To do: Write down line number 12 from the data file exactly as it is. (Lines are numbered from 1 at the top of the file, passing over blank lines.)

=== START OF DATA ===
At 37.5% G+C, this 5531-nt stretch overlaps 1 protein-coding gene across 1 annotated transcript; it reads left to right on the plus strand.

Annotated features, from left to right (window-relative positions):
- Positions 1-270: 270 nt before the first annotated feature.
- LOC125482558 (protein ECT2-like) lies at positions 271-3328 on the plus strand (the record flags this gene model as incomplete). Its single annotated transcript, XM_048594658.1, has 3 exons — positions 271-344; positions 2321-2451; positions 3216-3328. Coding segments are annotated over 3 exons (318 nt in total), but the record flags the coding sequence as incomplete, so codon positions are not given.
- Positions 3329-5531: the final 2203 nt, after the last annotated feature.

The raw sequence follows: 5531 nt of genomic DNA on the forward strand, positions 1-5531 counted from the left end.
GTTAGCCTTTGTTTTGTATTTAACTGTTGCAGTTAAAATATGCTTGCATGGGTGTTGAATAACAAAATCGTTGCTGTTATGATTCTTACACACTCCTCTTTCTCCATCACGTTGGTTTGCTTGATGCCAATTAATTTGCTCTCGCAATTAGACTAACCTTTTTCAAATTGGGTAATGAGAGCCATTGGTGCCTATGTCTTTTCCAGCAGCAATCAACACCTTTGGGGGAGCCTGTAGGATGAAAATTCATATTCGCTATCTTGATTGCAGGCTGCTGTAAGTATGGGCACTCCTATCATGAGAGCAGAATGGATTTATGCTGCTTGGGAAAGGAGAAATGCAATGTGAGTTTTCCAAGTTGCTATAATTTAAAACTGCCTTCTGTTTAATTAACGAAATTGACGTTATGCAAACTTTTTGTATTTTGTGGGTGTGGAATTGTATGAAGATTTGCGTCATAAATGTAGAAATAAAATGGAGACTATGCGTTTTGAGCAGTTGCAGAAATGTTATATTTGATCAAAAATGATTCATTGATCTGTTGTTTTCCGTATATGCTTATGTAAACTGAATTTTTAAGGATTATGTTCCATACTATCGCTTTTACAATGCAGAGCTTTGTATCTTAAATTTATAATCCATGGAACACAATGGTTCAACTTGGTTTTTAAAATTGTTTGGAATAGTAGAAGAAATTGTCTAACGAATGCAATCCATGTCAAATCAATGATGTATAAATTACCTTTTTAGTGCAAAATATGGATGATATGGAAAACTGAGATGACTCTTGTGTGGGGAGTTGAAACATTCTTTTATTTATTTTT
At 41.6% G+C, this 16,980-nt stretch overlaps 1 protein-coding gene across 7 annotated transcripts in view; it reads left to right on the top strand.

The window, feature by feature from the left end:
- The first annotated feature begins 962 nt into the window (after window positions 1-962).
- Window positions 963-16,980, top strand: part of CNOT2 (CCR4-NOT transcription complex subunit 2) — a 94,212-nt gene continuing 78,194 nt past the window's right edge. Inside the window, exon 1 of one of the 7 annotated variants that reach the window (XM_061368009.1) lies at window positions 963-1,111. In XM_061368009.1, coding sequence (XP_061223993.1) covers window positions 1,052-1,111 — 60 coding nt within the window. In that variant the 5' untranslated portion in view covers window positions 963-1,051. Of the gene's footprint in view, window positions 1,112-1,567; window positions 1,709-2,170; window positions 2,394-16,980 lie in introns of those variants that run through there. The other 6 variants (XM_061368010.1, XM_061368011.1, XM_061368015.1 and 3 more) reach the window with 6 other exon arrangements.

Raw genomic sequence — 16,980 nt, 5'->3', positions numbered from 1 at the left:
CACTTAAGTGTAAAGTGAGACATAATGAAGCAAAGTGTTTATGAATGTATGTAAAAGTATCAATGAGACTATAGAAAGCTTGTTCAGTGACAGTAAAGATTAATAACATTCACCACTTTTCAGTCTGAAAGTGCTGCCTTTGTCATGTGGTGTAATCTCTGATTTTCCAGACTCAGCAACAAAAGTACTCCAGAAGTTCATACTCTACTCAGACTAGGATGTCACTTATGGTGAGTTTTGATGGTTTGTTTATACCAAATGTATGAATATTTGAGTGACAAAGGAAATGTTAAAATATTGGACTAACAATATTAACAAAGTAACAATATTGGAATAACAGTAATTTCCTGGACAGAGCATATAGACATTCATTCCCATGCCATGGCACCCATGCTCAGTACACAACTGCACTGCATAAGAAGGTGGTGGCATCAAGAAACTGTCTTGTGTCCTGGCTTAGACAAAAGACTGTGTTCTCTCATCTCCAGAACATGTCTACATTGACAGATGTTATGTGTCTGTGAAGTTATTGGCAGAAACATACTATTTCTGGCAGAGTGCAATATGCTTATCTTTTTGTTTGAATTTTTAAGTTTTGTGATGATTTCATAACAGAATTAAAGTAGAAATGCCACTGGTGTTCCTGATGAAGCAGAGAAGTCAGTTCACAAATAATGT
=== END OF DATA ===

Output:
Raw genomic sequence — 16,980 nt, 5'->3', positions numbered from 1 at the left: